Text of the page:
Dialogue Between ‘Nice’ and ‘Militant’ Atheist – Concerning being nice and Islam

Jeff:     I heard you on that chat-show, last night.

Dick:   Ah, yeah?

Jeff:    Yes, it was really good. Well-done and all … but did you have to be so, I dunno, harsh?

Dick:   What you mean?

Jeff:    I dunno. I’m just wondering, with your eloquence and obvious intelligence, do you really need your points to be felt rather than heard, do you really need to add mockery to your criticism?

Dick:   Well, perhaps mockery is part of my criticism – if that’s the case, then if you welcome my criticism, you also endorse the mockery that goes with it.

Jeff:    Ah, come on. I accept your ‘points’ against what Islam says and does, you know, we can all agree that it treats women like chattel and is poor in justifying self-reflection … but did you have to add that Islam is a ‘death-cult under the shadow of self-righteousness, a bloody-thirsty hypocrite who screams at the advancing wall of civilisation by typing on a keyboard’? Did you have to say Muslims are ‘strapping young lads … with bombs’? Did you have to say they ‘put women in bags, children in paranoia and themselves in agony’?

Dick:   The problem is when you take my thoughts like that out of context, of course it sounds harsh. However, I do justify why I think that. If you agree that Islam treats its women like chattel, then you must agree that they put women in bags. If you agree that the way a lot of Muslims educate children – ‘the West is bad’, ‘Islam is the greatest thing that can occur to anyone, even if we have to ensure that with force’ – then putting them in a state of paranoia is truly the same thing. And I am not the one saying it is a death-cult: their own believers have endorsed death as a viable alternative to life, and are willing to prove that to us again and again.

Jeff:    Yes, but why can you not make those points without mockery and being harsh?

Dick:   As I said, it may appear harsh out of context, but it is no harsher than a lot of things people say about political-views, restaurants, and so on. Why can’t we speak about religion and religious people in this way, too?

Jeff:    Because they are not restaurants, or politicians! They are not trying to … well, maybe they are, I don’t know, but they have not defined themselves as entities which should be open to such criticism. Most of these people are good, kind, decent. There is no need to be so harsh to them.

Dick:   You are making too many divergent points. Firstly, no ‘entity’ chooses to be a target of mockery. It simply occurs that they become as such: there was a time when there was no such thing as celebrities, but with their rise in stature and the awareness of how society rewards people with no talent and grand egos, there was a space in which to criticise such things. Similarly, no restaurant wants to be widely criticised – but if the food is truly horrible, we will do that. Similarly, if the goals of political views somehow negatively affects my life and those who I love, am I expected to roll over nicely because it would hurt somebody’s feelings? Surely, not! Similarly, another ideological group seeks to influence my life – either by destroying it or in other negative ways. Am I expected to roll over because someone might have their feelings hurt? And, you say, these people who I mock are ‘good, kind’, etc. – many killers during the Nazi regime were also good, kind, like Eichmann. But so what? Being good or kind tells me nothing about what beliefs they hold, nor what beliefs they support. If it is stupid, I will say as much. I am not better than them, I am not smarter than them; to say we shouldn’t criticise them is to treat them like children, it’s to say we can mock restaurants but not their religion because we might hurt their feelings. I do not think any adult should be treated like a child, so why should I do that for Muslims?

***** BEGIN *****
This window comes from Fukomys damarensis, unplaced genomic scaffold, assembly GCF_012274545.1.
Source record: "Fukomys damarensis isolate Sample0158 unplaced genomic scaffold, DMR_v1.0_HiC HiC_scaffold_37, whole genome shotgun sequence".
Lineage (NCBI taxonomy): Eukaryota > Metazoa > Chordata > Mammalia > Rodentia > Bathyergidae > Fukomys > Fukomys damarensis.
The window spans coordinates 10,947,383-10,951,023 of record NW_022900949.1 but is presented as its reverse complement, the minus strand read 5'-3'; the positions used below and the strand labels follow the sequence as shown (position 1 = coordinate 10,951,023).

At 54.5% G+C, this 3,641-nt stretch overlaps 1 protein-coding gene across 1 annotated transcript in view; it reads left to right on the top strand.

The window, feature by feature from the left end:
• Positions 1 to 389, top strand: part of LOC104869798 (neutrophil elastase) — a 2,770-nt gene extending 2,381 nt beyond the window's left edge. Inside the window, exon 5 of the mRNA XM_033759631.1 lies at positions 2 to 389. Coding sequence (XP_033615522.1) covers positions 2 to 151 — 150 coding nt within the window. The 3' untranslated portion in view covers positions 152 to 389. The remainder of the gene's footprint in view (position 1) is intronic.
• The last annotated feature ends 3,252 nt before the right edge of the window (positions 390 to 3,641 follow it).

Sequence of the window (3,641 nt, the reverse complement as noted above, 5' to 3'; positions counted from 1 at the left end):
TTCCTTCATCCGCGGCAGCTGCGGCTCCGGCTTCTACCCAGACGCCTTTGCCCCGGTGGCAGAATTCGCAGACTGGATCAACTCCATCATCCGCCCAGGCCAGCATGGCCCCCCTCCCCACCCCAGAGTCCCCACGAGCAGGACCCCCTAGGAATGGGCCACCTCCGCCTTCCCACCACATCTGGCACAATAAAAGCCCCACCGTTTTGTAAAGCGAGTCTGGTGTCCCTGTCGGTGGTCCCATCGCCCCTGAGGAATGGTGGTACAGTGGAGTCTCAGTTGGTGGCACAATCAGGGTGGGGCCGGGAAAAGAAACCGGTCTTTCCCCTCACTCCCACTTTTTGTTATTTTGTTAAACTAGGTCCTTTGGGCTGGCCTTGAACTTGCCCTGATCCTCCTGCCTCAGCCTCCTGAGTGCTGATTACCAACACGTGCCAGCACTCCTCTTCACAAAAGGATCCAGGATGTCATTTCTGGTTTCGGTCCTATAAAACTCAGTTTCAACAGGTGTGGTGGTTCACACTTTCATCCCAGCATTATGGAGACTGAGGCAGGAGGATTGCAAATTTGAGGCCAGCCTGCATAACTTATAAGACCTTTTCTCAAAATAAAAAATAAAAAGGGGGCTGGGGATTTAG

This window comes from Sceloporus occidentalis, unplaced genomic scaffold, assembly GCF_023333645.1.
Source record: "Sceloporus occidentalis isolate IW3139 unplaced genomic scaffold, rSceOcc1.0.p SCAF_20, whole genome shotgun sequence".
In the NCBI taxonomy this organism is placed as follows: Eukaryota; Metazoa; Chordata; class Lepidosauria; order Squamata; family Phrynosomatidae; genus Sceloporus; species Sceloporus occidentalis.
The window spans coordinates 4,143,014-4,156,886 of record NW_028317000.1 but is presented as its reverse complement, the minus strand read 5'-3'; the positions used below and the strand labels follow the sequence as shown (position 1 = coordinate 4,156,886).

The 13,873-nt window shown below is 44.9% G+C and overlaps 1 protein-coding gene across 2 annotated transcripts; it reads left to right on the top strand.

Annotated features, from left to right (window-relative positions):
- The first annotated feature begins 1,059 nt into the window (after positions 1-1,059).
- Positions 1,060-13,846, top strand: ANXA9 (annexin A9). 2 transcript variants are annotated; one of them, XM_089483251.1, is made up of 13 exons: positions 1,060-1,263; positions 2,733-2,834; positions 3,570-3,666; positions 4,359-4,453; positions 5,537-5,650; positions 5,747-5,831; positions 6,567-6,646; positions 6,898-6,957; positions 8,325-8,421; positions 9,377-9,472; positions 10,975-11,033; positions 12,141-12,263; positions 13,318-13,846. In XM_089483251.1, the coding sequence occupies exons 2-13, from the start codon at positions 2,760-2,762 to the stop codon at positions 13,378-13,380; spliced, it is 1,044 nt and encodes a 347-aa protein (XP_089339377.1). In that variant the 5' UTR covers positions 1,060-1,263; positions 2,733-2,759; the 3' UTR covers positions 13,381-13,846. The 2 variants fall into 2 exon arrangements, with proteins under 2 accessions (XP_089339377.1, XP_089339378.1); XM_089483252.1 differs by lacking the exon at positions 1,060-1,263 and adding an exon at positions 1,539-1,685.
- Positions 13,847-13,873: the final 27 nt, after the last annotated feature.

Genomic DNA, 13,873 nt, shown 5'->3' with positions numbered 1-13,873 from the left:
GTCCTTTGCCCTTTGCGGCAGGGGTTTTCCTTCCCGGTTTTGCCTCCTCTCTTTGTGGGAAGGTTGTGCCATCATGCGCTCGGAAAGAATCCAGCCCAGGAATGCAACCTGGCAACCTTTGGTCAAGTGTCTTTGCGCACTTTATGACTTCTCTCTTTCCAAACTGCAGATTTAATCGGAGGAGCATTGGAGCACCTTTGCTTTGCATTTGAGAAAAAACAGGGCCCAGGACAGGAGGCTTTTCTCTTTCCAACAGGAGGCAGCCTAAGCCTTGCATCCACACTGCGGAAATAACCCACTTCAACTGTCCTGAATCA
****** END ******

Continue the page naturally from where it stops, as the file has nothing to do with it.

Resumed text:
Jeff:    Hm, I take your points. But I still don’t agree that the average Muslim beliefs Islam is a death-cult or is seeking the destruction of Western civilisation. After all, there is no central-body of Islam or rather there is no one group that speaks for Islam and all Muslims. To say that all Muslims do this is an almost-racism. Indeed, to treat all Muslims as terrorists is basically Islamophobia. You claim that because Islam is a death-cult, according to you, you have a licence to treat anyone who subscribes to it as basically endorsing that death-cult status.

Dick:   I agree it is wrong to treat all Muslims as potential terrorists – anyone is a potential terrorist! We know that thoroughbred American boys and girls can grow up to fly themselves into anything they want, too. Nonetheless, you are conflating Islam, the religion, with Muslims, those who claim to subscribe to it. I also think that term Islamophobia is a useless term, and one that only seeks to paint critics of Islam with the brush of racism, in order to encourage self-censorship. In any case, consider a country like North Korea: it is a horrid place, filled with suffering, death and constant worship. One is not a person in any recognisable way because you have no freedom at all. Yet, we can call it all these names, but are we saying all North Koreans endorse it, welcome it? Surely not, as they themselves tell us. They either leave North Korea or they try, in an ultimately futile attempt, to change it from the inside. Imagine Islam as a country, and our criticisms still stand: it sends combatants out to destroy us, it sends messages of hate, etc. What’s the difference? Well, people who leave Islam either don’t consider themselves religious at all, anymore, or can try integrate themselves in other countries. You can never escape where you were born or where you grew up – that is a physical place. But to escape your metaphysical and moral assumptions gained from Mommy’s knee? Yes, you can. And then you are no longer a part of that ‘country’ of Islam. Anyway, my point is that Muslims themselves are welcome to – and sometimes, rarely, they do – criticise Islam. However, from within, nothing is happening that even matches it. It is concrete. All Muslims are fundamentalist Muslims, according to what we consider fundamentalist Christians: to be Muslim, you must believe the word of god is absolute, binding, perfect, concrete, eternal, as it is written. Some so-called liberal Christians of course do not think so of their Bible – they see it as allegory, not every word is true, etc. But Muslims have to believe this. So I am working from the definition Muslims claim for themselves, from articles and books and what their leaders say.